It shouldn’t be difficult to say I’m sorry.
Yet as with so many occasions for professional communicators, the temptation rises to fill the page. Thus apologies are easy to screw up.
Your objective is to show that you’re sorry for any injury you’ve caused.
Whether this restores some balance of cosmic justice is beyond this writer’s powers of observation. As a practical matter, the purpose is to begin to restore credibility, character, good will and civil comity. More immediately, it is to stanch negativity flowing the offender’s way and clear the way to get back to work.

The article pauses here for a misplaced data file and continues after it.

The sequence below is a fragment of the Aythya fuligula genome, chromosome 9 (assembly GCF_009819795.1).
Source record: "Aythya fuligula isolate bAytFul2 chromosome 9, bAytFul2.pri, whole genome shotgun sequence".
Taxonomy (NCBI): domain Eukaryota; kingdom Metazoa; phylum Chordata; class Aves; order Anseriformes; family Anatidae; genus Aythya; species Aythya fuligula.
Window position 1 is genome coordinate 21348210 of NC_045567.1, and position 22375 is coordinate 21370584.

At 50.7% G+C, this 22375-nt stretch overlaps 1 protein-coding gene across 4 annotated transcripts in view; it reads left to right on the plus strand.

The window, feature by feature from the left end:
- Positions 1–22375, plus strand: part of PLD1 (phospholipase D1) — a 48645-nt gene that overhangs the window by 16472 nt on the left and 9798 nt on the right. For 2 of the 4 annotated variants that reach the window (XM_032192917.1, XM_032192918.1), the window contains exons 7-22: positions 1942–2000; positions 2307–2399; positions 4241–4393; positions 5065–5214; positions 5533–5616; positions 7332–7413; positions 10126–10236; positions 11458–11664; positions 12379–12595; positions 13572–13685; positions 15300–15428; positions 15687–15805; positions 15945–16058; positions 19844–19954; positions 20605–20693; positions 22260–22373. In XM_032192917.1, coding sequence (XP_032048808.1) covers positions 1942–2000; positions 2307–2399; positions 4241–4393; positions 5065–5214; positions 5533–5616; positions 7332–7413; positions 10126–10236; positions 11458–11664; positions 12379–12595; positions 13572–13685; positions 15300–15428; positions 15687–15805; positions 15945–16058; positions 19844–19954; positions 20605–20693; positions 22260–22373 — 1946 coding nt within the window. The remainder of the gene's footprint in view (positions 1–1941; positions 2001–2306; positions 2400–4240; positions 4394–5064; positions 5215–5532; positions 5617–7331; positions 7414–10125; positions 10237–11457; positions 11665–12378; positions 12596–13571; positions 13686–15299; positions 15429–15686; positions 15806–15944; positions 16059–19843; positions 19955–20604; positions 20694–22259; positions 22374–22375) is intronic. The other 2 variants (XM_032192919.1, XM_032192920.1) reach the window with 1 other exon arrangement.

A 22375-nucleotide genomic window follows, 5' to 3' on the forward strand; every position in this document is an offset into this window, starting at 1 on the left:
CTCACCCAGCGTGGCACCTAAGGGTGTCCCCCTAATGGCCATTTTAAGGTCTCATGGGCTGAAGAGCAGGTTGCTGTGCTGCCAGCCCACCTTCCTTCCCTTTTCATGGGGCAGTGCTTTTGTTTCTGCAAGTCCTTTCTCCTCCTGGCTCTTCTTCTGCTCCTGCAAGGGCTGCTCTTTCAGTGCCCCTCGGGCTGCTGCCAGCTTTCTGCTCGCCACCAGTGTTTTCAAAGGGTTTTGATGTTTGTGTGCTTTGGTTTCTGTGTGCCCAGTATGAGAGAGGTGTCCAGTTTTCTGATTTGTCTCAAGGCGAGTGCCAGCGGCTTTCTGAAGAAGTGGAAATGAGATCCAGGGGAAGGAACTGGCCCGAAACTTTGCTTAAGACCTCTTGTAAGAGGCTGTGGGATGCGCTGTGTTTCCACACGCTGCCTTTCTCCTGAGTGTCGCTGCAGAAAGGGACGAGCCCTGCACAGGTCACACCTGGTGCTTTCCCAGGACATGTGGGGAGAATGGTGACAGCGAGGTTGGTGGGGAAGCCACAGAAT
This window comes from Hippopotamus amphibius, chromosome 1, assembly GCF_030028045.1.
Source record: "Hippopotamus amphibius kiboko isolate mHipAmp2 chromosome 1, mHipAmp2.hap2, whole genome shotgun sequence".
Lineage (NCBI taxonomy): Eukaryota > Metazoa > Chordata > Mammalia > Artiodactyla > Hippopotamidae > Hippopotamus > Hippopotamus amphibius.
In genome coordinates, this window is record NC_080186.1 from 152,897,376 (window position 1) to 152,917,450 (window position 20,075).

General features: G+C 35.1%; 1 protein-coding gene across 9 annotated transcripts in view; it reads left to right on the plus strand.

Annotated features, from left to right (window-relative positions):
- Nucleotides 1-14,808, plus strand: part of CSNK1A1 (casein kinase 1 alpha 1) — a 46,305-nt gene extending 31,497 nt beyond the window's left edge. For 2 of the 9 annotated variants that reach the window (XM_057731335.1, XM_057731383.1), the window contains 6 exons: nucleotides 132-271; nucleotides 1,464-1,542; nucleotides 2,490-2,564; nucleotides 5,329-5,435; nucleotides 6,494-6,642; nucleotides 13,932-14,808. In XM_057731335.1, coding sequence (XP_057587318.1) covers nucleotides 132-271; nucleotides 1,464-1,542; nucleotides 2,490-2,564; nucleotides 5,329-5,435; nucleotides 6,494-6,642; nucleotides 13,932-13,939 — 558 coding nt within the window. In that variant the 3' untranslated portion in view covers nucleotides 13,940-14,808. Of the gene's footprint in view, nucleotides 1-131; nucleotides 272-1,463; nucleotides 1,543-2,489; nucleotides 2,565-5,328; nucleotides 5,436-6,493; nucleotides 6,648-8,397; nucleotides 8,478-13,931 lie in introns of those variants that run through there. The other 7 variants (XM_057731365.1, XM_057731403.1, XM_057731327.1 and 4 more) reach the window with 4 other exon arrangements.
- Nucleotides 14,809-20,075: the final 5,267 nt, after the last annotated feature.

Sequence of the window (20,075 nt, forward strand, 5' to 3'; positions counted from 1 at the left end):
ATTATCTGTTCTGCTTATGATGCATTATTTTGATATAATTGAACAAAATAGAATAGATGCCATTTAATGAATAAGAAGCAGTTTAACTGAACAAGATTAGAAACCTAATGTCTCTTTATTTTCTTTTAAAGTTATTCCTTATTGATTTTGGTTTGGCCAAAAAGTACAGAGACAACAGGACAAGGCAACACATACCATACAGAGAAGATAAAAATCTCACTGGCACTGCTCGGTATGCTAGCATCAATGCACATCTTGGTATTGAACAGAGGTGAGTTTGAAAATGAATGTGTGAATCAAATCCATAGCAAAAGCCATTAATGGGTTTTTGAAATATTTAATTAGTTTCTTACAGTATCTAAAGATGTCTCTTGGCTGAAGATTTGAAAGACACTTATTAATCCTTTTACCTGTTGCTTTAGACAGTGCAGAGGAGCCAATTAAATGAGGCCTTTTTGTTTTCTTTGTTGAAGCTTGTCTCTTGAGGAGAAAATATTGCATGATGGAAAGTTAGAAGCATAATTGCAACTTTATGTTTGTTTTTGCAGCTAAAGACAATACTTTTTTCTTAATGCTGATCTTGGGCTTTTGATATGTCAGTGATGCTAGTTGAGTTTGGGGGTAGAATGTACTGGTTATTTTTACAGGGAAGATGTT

The most common apology isn’t an apology at all: I regret if anyone took offense at my remarks.
Willie Sutton regretted getting caught robbing banks, but that didn’t mean he was sorry. The “I regret…” path leaves a little wiggle room for not being sorry at all, and many people see it as the wink that it is.
Instead, try this: Every apology should be unambiguous.
If you’re sorry, say it.
If you’re not sorry, don’t say it halfway. Defend yourself.
If you’re not sorry but you’ve decided to say you are anyway, at least put your heart in it.